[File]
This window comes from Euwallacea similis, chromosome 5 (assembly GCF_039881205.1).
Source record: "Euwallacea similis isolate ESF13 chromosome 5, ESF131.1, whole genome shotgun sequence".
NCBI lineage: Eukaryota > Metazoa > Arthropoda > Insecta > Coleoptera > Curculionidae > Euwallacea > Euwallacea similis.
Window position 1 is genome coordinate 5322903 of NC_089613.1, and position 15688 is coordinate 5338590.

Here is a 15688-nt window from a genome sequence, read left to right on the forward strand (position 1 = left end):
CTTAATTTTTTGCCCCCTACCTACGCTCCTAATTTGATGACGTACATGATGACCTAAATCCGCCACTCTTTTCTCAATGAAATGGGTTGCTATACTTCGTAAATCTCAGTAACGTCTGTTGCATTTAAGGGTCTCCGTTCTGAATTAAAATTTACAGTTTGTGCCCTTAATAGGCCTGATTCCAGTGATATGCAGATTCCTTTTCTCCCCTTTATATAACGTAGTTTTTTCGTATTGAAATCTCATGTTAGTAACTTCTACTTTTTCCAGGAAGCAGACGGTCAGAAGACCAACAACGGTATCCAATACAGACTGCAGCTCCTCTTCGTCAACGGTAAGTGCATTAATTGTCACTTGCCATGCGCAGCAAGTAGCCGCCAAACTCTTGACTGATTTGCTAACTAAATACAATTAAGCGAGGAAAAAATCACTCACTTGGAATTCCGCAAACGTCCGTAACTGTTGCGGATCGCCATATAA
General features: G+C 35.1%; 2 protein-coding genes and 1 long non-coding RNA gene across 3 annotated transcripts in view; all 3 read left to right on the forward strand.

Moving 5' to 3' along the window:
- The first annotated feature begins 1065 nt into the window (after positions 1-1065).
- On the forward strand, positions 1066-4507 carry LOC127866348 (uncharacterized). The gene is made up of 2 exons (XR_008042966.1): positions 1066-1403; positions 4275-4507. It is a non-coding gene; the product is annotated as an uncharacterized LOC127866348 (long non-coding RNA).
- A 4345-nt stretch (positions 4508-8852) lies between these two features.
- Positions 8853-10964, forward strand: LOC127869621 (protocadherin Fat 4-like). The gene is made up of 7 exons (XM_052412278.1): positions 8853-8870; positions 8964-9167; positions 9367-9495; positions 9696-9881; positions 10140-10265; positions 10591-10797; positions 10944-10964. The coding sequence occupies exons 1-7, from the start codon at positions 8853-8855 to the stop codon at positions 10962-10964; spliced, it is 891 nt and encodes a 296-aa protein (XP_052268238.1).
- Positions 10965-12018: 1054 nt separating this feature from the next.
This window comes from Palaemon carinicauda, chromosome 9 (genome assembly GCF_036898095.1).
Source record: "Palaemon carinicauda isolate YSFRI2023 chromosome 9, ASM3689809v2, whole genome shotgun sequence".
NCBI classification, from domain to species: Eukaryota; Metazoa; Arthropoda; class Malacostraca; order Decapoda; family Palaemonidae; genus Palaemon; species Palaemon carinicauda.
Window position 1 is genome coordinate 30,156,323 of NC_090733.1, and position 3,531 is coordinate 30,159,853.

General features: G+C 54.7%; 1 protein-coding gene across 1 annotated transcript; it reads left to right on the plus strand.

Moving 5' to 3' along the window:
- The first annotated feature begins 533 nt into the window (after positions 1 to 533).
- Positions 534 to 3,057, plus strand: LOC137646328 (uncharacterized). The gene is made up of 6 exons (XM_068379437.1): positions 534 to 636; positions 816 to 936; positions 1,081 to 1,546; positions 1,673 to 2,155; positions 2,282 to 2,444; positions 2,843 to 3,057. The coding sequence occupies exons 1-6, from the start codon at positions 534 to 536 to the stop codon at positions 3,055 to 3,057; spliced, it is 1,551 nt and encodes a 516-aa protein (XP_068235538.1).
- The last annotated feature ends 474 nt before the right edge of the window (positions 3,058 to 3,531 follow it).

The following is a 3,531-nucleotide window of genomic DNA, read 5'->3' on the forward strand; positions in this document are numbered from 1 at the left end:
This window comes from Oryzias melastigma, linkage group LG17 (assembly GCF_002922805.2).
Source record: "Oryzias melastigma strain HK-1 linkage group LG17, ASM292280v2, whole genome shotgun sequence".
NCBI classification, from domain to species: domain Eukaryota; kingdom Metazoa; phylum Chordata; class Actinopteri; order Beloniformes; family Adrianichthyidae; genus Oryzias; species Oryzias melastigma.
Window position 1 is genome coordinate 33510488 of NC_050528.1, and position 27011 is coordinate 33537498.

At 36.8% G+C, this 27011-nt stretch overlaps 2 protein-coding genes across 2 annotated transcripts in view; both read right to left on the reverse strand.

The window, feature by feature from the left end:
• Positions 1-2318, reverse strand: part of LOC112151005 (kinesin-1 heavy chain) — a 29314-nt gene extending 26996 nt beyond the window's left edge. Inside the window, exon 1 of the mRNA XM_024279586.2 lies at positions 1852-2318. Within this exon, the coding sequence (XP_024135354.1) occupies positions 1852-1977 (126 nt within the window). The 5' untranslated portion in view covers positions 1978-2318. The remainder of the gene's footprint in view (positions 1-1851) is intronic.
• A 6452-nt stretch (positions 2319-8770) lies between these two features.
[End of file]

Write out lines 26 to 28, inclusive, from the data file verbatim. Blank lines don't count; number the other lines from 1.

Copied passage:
NCBI classification, from domain to species: domain Eukaryota; kingdom Metazoa; phylum Chordata; class Actinopteri; order Beloniformes; family Adrianichthyidae; genus Oryzias; species Oryzias melastigma.
Window position 1 is genome coordinate 33510488 of NC_050528.1, and position 27011 is coordinate 33537498.

At 36.8% G+C, this 27011-nt stretch overlaps 2 protein-coding genes across 2 annotated transcripts in view; both read right to left on the reverse strand.